New Deal

I INTRODUCTION

New Deal, name given to the peacetime domestic programme of United States president Franklin D. Roosevelt, and especially to the innovative measures taken between 1933 and 1938 to counteract the effects of the Great Depression.

Both Roosevelt and the US Congress, in trying to reduce unemployment and restore prosperity, endorsed a wide spectrum of new federal programmes and agencies, most popularly identified by alphabetical titles. Roosevelt, a skilful political leader, helped win support for an unprecedented array of new services, regulations, and subsidies. Yet no single political philosophy or set of coherent goals ever unified these disparate programmes, most of which he developed with the aid of the so-called Brain Trust. This informal group from outside government included professors, lawyers, and others who came to Washington to advise Roosevelt, in particular on economic affairs.

II EARLY LEGISLATION

Roosevelt’s overwhelming victory in the 1932 election, coupled with the urgency of the worst economic collapse in US history, opened the way for a flood of legislation in 1933. The Emergency Banking Act provided for federal bank inspections, thus helping restore popular confidence in the wake of widespread bank failures. A second act set much more stringent rules for banks and provided insurance for depositors through a Federal Deposit Insurance Corporation. Two acts, one in 1933 and one in 1934, mandated detailed regulations for the securities market, enforced by a new Securities and Exchange Commission, or SEC. Several bills addressed the question of housing by providing mortgage relief for farmers and homeowners and offering loan guarantees for home purchasers through the Federal Housing Administration, or FHA. A Federal Emergency Relief Administration expanded existing relief grants to the states, and a Civilian Conservation Corps, or CCC, provided work relief for young men under a type of military discipline. Congress established a Tennessee Valley Authority, or TVA, to develop the Tennessee River in the interest of navigation and flood control and to provide electric power to a wide area of the south-eastern United States.

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The most important legislation of 1933 involved the major economic sectors. As a climax to a decade of wrangling, Congress in 1933 enacted a complex new farm bill, the Agricultural Adjustment Act. It provided several mechanisms to help raise agricultural prices, but the one most extensively used involved contractual reductions of surplus crops in return for government payments. The National Industrial Recovery Act, or NIRA, was the most innovative early New Deal measure. It provided for two major recovery programmes—a vastly expanded public works effort, carried out by a Public Works Administration, and a complex programme to regulate American business and ensure fair competition. A National Recovery Administration (NRA) approved and enforced a set of competitive codes for each industry.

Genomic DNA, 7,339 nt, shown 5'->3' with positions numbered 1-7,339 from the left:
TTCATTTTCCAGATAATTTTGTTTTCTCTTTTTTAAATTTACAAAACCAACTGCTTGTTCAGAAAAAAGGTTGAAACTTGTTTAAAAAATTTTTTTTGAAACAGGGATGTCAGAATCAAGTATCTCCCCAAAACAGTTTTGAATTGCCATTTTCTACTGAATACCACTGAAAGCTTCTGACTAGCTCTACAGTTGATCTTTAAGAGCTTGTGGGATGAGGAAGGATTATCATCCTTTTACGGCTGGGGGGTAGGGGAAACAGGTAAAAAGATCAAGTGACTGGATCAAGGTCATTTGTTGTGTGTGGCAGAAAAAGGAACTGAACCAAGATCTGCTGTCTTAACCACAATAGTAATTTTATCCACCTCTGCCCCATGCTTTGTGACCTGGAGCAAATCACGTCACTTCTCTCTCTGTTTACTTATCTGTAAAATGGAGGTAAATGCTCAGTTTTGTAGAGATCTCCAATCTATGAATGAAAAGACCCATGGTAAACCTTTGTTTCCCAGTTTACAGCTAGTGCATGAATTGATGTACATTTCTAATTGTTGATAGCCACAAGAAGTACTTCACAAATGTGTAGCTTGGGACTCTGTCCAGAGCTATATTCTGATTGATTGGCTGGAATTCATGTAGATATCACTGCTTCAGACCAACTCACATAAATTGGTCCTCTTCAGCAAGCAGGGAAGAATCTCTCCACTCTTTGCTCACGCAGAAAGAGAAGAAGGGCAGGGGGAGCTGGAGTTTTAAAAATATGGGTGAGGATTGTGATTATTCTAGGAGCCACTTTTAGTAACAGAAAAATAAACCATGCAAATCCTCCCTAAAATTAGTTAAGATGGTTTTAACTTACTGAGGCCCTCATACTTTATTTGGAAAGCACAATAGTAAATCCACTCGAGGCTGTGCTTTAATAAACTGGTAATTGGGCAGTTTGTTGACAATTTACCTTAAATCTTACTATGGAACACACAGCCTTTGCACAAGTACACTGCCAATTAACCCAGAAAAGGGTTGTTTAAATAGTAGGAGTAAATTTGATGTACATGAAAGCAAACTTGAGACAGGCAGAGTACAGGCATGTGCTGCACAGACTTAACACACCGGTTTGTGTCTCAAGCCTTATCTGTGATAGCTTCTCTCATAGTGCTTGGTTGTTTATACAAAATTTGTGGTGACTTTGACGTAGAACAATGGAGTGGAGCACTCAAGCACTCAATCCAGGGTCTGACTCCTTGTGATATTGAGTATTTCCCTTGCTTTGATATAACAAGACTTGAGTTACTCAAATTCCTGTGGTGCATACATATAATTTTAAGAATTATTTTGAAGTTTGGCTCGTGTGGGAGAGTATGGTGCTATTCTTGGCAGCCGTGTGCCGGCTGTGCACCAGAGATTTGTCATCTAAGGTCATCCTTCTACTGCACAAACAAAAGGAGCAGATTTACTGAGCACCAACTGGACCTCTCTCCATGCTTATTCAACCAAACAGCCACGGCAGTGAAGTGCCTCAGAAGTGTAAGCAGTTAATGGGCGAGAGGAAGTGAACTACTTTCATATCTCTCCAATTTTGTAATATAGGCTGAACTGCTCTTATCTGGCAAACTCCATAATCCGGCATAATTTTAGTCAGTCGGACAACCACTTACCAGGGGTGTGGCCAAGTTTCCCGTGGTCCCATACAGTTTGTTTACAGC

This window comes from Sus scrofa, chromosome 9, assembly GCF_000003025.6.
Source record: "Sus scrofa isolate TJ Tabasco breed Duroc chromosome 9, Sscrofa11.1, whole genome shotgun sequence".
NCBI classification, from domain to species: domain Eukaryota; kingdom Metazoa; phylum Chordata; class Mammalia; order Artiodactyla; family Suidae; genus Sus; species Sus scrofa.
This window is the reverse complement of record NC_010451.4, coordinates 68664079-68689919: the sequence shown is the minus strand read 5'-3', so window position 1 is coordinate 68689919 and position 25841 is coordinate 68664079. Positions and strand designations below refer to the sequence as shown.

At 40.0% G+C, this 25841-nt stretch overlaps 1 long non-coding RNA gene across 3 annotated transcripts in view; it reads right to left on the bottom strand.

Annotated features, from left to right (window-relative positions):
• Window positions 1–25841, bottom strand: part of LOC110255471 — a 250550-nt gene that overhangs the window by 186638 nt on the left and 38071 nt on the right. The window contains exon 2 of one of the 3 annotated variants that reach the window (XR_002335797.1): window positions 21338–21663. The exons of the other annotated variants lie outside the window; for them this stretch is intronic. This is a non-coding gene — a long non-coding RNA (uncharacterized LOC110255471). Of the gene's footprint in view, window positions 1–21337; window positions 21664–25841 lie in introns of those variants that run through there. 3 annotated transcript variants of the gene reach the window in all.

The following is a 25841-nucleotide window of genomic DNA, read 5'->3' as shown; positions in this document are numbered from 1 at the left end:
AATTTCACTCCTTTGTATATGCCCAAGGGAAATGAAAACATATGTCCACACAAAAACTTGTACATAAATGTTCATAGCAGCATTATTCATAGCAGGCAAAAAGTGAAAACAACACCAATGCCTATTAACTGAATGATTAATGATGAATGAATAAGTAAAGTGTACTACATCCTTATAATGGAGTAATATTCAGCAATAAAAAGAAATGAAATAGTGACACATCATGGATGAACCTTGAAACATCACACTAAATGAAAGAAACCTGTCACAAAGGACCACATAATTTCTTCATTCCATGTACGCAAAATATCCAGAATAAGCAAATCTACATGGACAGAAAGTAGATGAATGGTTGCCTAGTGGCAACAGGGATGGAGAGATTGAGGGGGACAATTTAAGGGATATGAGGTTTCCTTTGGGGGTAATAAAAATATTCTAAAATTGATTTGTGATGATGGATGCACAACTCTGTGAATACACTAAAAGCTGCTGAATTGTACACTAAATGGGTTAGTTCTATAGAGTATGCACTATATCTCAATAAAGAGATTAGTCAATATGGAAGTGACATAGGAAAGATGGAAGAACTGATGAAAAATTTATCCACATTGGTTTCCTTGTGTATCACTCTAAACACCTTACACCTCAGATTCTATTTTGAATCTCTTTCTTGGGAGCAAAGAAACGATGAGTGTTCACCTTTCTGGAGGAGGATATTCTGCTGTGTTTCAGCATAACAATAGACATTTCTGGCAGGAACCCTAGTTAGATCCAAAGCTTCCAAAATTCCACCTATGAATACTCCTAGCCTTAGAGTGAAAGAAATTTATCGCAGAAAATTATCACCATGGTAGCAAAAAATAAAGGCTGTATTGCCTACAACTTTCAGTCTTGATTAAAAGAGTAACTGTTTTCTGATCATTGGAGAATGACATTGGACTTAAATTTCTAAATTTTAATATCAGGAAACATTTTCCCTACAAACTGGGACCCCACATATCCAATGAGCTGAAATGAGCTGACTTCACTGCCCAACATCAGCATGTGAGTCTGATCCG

III THE SECOND NEW DEAL

The hopes of 1933 for early recovery proved illusory. Many of the hastily drafted early bills were declared unconstitutional by the US Supreme Court. These reverses, plus increasing political opposition to Roosevelt, triggered a second flood of legislation, beginning in 1935, which some observers called the Second New Deal. Roosevelt now exploited developing class divisions, formed closer alliances with organized labour, and increasingly castigated the big-business groups that opposed his New Deal programmes. Among the new measures were higher taxes for the rich, strict regulations for private utilities, subsidies for a Rural Electrification Administration, and what amounted to a bill of rights for organized labour. The National Labor Relations Act of 1935 gave federal protection to the bargaining process and established a set of fair employment standards. The federal Fair Labor Standards Act of 1938 mandated maximum hours and minimum wages for most categories of workers.

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By 1935, several Roosevelt advisers welcomed massive new federal expenditures to induce more private demand, even at the price of budget deficits. A huge relief appropriation of almost $5 billion reinvigorated several programmes and funded a new federalized work relief programme administered by the Works Progress Administration (WPA). Perhaps of greatest enduring significance, Congress in 1935 enacted the Social Security Act, which contained three major programmes—a retirement fund, unemployment insurance, and welfare grants for local distribution (including aid for dependent children). These programmes, coupled with a new subsidized public housing programme, began in the United States what some now refer to as a welfare state.

The pressures for new legislation abated after 1937, and opposition to extending the New Deal mounted rapidly, especially in the South. By 1939 public attention focused increasingly on foreign policy and national defence. The New Deal was over, but it had permanently expanded the role of the federal government, particularly in economic regulation, resource development, and income maintenance. Although in itself it failed to stimulate full economic recovery, it provided the federal government not only with increased controls over money supply and Federal Reserve policies but also with increased understanding of the economic consequences of its own taxing, borrowing, and spending—thus helping it to limit the impact of later recessions. In addition, the New Deal coalition, centred in the Democratic party, dominated the electorate and the nation for years thereafter.